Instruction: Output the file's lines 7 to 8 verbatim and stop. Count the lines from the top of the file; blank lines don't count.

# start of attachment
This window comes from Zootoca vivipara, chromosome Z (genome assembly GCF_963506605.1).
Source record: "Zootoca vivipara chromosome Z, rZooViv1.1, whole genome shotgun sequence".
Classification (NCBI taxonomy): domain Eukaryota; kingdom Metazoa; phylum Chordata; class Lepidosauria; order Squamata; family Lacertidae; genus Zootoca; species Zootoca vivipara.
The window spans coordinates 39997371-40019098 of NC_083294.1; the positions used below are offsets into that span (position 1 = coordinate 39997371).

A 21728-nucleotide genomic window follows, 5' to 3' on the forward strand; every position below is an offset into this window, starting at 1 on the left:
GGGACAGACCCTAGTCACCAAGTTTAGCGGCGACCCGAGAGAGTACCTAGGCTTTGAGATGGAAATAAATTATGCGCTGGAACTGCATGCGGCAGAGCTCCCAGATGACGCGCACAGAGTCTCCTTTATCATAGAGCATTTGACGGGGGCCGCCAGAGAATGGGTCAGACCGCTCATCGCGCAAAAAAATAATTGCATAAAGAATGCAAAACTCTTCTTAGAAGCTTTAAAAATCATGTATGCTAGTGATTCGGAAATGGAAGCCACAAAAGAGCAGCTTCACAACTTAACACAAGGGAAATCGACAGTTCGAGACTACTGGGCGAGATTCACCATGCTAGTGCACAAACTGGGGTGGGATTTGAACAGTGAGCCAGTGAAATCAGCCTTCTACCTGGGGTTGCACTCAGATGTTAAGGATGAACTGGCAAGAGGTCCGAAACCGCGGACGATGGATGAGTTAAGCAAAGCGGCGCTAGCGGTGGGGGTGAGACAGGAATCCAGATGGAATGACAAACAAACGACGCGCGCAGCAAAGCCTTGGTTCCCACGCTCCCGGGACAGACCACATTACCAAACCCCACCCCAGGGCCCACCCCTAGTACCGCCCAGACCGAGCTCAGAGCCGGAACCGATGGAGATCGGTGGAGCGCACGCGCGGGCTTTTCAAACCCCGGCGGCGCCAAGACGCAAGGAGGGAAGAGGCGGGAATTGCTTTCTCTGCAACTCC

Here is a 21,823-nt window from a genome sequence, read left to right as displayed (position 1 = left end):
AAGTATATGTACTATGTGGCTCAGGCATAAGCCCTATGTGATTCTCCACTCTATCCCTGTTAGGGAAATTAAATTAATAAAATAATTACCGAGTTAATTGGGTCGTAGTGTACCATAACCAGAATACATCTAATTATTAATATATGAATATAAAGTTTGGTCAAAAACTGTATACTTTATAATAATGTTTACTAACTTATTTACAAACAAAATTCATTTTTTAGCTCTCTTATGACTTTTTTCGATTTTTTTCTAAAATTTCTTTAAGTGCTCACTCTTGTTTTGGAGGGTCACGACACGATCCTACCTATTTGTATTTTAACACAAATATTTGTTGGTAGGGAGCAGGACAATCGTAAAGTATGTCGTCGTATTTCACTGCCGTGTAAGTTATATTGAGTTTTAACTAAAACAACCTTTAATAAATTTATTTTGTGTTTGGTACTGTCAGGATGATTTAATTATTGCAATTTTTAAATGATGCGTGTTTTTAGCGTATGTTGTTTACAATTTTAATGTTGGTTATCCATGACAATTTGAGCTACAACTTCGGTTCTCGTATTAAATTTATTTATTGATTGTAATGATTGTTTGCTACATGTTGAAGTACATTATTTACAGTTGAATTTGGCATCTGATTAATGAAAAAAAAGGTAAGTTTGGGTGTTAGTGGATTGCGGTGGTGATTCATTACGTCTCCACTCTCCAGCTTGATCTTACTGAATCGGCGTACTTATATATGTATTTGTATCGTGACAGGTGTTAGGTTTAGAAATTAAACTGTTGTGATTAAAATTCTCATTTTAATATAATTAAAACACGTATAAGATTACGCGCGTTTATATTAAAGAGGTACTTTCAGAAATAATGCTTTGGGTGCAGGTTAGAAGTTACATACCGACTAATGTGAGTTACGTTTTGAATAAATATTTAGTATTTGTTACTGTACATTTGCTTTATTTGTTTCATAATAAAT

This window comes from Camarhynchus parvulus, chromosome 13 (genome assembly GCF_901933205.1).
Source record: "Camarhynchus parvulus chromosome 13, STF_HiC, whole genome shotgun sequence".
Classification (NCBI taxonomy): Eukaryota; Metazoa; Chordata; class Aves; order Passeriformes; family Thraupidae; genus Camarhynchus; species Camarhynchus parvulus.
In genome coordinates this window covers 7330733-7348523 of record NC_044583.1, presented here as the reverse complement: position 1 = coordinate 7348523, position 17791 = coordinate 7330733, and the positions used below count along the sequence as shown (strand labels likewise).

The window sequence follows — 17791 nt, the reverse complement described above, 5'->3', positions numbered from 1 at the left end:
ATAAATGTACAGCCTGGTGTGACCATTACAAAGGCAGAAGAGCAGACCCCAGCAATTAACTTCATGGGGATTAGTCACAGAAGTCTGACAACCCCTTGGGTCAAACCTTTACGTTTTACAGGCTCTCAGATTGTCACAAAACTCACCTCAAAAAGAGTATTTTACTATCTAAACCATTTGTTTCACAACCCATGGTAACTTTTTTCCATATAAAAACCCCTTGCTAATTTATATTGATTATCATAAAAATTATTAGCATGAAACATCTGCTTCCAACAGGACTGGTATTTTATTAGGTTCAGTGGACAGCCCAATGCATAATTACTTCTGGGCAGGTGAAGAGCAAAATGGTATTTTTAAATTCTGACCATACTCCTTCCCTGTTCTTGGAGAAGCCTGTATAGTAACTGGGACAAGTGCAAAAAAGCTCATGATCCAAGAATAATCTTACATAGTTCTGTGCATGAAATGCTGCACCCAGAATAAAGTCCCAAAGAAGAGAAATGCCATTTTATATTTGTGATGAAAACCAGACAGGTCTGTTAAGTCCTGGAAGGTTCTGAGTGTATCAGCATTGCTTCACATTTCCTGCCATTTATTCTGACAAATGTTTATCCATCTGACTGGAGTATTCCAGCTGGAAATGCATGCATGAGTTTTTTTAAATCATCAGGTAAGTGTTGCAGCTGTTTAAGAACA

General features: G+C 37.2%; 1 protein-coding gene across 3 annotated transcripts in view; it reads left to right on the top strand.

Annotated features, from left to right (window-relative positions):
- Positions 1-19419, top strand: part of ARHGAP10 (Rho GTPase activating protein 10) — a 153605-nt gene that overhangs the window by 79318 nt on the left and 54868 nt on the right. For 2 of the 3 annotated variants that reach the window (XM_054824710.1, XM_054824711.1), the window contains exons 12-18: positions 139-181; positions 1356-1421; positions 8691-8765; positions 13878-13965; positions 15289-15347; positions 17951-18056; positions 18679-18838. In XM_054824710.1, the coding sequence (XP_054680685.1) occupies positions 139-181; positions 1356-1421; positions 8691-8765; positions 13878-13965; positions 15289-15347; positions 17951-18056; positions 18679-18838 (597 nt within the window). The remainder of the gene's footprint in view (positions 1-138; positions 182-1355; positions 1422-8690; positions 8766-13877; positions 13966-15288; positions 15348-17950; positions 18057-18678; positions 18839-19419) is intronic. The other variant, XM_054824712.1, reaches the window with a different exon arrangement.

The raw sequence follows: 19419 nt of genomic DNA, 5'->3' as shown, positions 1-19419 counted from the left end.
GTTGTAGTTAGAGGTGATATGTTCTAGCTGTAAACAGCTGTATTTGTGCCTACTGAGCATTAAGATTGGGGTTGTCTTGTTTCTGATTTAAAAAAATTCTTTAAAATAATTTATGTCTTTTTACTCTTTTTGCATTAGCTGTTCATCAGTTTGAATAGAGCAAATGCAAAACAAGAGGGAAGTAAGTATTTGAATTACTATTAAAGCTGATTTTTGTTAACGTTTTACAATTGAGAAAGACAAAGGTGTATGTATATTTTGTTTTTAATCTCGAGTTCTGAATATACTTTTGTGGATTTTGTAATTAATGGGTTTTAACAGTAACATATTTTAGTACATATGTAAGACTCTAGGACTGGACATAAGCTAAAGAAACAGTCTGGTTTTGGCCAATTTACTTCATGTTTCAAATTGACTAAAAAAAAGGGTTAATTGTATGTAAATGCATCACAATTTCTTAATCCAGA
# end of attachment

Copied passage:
Here is a 21,823-nt window from a genome sequence, read left to right as displayed (position 1 = left end):
AAGTATATGTACTATGTGGCTCAGGCATAAGCCCTATGTGATTCTCCACTCTATCCCTGTTAGGGAAATTAAATTAATAAAATAATTACCGAGTTAATTGGGTCGTAGTGTACCATAACCAGAATACATCTAATTATTAATATATGAATATAAAGTTTGGTCAAAAACTGTATACTTTATAATAATGTTTACTAACTTATTTACAAACAAAATTCATTTTTTAGCTCTCTTATGACTTTTTTCGATTTTTTTCTAAAATTTCTTTAAGTGCTCACTCTTGTTTTGGAGGGTCACGACACGATCCTACCTATTTGTATTTTAACACAAATATTTGTTGGTAGGGAGCAGGACAATCGTAAAGTATGTCGTCGTATTTCACTGCCGTGTAAGTTATATTGAGTTTTAACTAAAACAACCTTTAATAAATTTATTTTGTGTTTGGTACTGTCAGGATGATTTAATTATTGCAATTTTTAAATGATGCGTGTTTTTAGCGTATGTTGTTTACAATTTTAATGTTGGTTATCCATGACAATTTGAGCTACAACTTCGGTTCTCGTATTAAATTTATTTATTGATTGTAATGATTGTTTGCTACATGTTGAAGTACATTATTTACAGTTGAATTTGGCATCTGATTAATGAAAAAAAAGGTAAGTTTGGGTGTTAGTGGATTGCGGTGGTGATTCATTACGTCTCCACTCTCCAGCTTGATCTTACTGAATCGGCGTACTTATATATGTATTTGTATCGTGACAGGTGTTAGGTTTAGAAATTAAACTGTTGTGATTAAAATTCTCATTTTAATATAATTAAAACACGTATAAGATTACGCGCGTTTATATTAAAGAGGTACTTTCAGAAATAATGCTTTGGGTGCAGGTTAGAAGTTACATACCGACTAATGTGAGTTACGTTTTGAATAAATATTTAGTATTTGTTACTGTACATTTGCTTTATTTGTTTCATAATAAAT